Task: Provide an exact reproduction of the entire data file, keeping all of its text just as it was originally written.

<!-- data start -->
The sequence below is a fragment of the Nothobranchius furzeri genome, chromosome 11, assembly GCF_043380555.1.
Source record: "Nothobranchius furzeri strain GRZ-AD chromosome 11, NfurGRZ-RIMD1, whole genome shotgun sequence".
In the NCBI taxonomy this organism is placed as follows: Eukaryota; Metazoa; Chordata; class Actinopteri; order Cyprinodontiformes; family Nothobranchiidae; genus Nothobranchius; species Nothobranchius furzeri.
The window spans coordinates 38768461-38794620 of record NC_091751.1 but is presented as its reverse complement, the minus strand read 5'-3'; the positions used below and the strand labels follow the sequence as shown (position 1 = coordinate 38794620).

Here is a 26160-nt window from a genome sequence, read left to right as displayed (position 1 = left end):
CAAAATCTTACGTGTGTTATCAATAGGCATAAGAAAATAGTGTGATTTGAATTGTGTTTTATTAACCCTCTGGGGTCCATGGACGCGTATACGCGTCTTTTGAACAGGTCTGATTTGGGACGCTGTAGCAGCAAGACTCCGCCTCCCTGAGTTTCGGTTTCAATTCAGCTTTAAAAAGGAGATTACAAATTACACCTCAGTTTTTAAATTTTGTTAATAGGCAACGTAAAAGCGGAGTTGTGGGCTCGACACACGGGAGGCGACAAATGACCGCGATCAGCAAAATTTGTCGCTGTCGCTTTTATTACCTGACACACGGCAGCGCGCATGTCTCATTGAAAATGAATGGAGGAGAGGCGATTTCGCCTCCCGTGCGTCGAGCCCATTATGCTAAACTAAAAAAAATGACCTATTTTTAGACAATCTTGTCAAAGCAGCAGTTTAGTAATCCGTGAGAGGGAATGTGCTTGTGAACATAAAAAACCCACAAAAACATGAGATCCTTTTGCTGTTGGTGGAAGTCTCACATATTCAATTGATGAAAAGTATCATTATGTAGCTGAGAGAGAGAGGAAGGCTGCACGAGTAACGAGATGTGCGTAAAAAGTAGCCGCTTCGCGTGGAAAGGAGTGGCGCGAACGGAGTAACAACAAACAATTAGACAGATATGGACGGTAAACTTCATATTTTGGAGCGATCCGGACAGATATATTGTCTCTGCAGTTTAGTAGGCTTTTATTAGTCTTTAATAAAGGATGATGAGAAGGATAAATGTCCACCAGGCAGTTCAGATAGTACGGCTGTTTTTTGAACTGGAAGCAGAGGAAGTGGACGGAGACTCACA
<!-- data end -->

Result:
The sequence below is a fragment of the Nothobranchius furzeri genome, chromosome 11, assembly GCF_043380555.1.
Source record: "Nothobranchius furzeri strain GRZ-AD chromosome 11, NfurGRZ-RIMD1, whole genome shotgun sequence".
In the NCBI taxonomy this organism is placed as follows: Eukaryota; Metazoa; Chordata; class Actinopteri; order Cyprinodontiformes; family Nothobranchiidae; genus Nothobranchius; species Nothobranchius furzeri.
The window spans coordinates 38768461-38794620 of record NC_091751.1 but is presented as its reverse complement, the minus strand read 5'-3'; the positions used below and the strand labels follow the sequence as shown (position 1 = coordinate 38794620).

Here is a 26160-nt window from a genome sequence, read left to right as displayed (position 1 = left end):
CAAAATCTTACGTGTGTTATCAATAGGCATAAGAAAATAGTGTGATTTGAATTGTGTTTTATTAACCCTCTGGGGTCCATGGACGCGTATACGCGTCTTTTGAACAGGTCTGATTTGGGACGCTGTAGCAGCAAGACTCCGCCTCCCTGAGTTTCGGTTTCAATTCAGCTTTAAAAAGGAGATTACAAATTACACCTCAGTTTTTAAATTTTGTTAATAGGCAACGTAAAAGCGGAGTTGTGGGCTCGACACACGGGAGGCGACAAATGACCGCGATCAGCAAAATTTGTCGCTGTCGCTTTTATTACCTGACACACGGCAGCGCGCATGTCTCATTGAAAATGAATGGAGGAGAGGCGATTTCGCCTCCCGTGCGTCGAGCCCATTATGCTAAACTAAAAAAAATGACCTATTTTTAGACAATCTTGTCAAAGCAGCAGTTTAGTAATCCGTGAGAGGGAATGTGCTTGTGAACATAAAAAACCCACAAAAACATGAGATCCTTTTGCTGTTGGTGGAAGTCTCACATATTCAATTGATGAAAAGTATCATTATGTAGCTGAGAGAGAGAGGAAGGCTGCACGAGTAACGAGATGTGCGTAAAAAGTAGCCGCTTCGCGTGGAAAGGAGTGGCGCGAACGGAGTAACAACAAACAATTAGACAGATATGGACGGTAAACTTCATATTTTGGAGCGATCCGGACAGATATATTGTCTCTGCAGTTTAGTAGGCTTTTATTAGTCTTTAATAAAGGATGATGAGAAGGATAAATGTCCACCAGGCAGTTCAGATAGTACGGCTGTTTTTTGAACTGGAAGCAGAGGAAGTGGACGGAGACTCACA